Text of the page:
The Local Knowlege

Courses & Travel

A reversible golf course? Tom Doak's plan for Forest Dunes is a course you can play two ways

By Peter Finch

When Lew Thompson began contemplating a second 18 holes at Forest Dunes Golf Club, the much-loved course he owns in northern Michigan, the Arkansas trucking executive made one thing clear: The new design had to make him say “wow.”

He got his wish. The architect Tom Doak came up with a plan he’d been mulling for the better part of 30 years: a fully reversible 18-hole course. That is, you can play it forward or backward, depending on the day.

Construction is underway on the as-yet-unnamed course(s), with August 2016 as the targeted opening.

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Though Forest Dunes is ranked among America’s 100 Greatest Public Courses, it has struggled financially for years. Part of the reason is its remote location, in tiny Roscommon, Mich. When Thompson and a silent partner bought the Tom Weiskopf-designed course in 2011, he created a five-year strategic plan to turn Forest Dunes into more of a destination, says Todd Campbell, general manager. That included adding more lodging and more golf.

Right now it has 65 beds, more than twice the number when Thompson took over. Campbell says his “gut feeling” is that it will end up having room for as many as 150 guests in the years ahead.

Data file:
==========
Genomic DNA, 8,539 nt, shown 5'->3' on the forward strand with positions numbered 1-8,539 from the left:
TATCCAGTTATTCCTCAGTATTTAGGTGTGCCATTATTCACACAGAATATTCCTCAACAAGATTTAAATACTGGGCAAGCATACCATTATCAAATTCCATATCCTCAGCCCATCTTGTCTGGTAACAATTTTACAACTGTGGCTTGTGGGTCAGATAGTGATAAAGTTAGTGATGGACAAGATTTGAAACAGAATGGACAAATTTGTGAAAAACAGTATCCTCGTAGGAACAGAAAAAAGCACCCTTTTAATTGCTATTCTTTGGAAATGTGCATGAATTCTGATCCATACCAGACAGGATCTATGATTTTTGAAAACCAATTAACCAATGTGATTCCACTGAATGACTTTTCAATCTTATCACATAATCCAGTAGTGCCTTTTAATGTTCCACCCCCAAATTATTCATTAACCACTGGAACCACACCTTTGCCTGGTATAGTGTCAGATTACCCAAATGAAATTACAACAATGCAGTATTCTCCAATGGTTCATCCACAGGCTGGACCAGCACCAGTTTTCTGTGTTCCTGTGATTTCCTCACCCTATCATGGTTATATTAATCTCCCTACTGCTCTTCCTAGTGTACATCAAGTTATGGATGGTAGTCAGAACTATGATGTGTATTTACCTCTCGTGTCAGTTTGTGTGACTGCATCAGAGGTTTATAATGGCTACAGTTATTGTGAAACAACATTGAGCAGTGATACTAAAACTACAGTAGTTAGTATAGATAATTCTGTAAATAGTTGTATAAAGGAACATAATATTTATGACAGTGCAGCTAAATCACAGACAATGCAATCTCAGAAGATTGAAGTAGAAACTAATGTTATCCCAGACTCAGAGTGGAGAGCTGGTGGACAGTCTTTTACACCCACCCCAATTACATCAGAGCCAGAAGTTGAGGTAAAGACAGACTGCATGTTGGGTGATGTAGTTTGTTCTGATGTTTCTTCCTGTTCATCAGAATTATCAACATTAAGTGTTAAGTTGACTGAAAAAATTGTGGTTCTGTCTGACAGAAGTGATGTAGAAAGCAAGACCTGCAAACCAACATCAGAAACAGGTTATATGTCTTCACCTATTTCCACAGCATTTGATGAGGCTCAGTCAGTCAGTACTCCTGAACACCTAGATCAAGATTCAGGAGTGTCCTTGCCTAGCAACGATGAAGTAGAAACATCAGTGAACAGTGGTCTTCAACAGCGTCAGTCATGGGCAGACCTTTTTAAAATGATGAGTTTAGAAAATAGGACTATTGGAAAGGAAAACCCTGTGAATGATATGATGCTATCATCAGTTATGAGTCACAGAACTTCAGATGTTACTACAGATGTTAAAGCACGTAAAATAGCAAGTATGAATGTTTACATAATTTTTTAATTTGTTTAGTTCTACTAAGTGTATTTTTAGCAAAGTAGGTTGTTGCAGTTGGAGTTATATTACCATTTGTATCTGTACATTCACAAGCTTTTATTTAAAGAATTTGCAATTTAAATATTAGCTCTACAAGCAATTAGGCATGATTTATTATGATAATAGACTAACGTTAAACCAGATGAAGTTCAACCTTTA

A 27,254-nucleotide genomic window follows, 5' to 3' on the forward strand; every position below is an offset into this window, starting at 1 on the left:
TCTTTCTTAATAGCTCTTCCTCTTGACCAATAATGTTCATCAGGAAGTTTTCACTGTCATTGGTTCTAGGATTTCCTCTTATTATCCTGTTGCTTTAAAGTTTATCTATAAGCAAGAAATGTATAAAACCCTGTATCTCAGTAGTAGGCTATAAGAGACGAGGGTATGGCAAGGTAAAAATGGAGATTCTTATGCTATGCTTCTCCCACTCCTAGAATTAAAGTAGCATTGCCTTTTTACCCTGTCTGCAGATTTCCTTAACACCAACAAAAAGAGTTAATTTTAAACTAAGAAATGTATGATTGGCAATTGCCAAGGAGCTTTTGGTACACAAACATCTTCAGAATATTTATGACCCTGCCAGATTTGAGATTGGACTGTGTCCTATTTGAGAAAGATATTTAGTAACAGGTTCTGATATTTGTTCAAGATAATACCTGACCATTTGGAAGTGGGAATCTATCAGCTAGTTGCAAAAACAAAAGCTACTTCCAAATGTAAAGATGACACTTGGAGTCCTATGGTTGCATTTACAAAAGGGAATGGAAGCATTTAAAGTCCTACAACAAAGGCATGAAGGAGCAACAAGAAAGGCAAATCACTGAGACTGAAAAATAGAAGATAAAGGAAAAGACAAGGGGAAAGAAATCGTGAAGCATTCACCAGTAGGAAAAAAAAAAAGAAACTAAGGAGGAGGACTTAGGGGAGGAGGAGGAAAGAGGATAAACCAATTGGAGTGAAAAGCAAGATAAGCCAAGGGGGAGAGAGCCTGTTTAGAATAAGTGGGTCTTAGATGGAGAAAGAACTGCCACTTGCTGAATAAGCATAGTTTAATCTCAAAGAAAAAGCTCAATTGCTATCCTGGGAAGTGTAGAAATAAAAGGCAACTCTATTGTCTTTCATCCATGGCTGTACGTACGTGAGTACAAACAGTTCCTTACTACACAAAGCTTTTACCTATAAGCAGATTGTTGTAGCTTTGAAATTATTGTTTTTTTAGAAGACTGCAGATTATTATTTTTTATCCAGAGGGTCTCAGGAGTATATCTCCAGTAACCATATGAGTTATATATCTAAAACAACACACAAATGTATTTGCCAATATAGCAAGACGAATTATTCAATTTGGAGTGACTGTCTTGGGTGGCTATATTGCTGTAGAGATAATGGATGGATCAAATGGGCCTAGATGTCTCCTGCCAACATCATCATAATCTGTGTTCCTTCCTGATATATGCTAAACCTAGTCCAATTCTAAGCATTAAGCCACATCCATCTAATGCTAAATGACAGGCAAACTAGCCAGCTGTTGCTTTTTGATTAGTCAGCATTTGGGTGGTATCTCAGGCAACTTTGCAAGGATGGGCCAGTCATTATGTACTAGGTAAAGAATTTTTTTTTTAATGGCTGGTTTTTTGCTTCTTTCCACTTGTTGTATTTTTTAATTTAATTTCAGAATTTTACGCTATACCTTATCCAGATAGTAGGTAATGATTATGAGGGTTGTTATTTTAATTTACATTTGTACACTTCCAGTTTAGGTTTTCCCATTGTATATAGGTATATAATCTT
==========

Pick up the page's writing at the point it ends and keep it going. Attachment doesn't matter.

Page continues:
Doak was one of two finalists in the running to build the new course, Campbell says. He recalls a meeting with Thompson and Doak about a year ago. When the architect had finished his presentation, Thompson leaned back in his chair and said, “Tom, it looks really nice, but I’m not wowed.”

At that point, says Campbell, Doak reached down and pulled out some additional documents. “I think this is going to wow you,” he said.

Doak had with him a plan for the second 18 that can be played in the opposite direction of the one he’d just pitched. “Our jaws just hit the floor,” Campbell says. “It was goose-bump city.”

It won’t be the first time a golf course has offered two routings on the same property. At the Old Course in St. Andrews, Scotland, they used to reverse directions regularly and in fact they still play it “backwards” one day a year.

But still, it’s not exactly common. “As far as we can tell, this will be the only truly ‘reversible golf course’ in the world,” says Campbell. Forest Dunes will alternate the course each day, he says. He imagines it will be par 72 in one direction and either 70 or 71 in the other.


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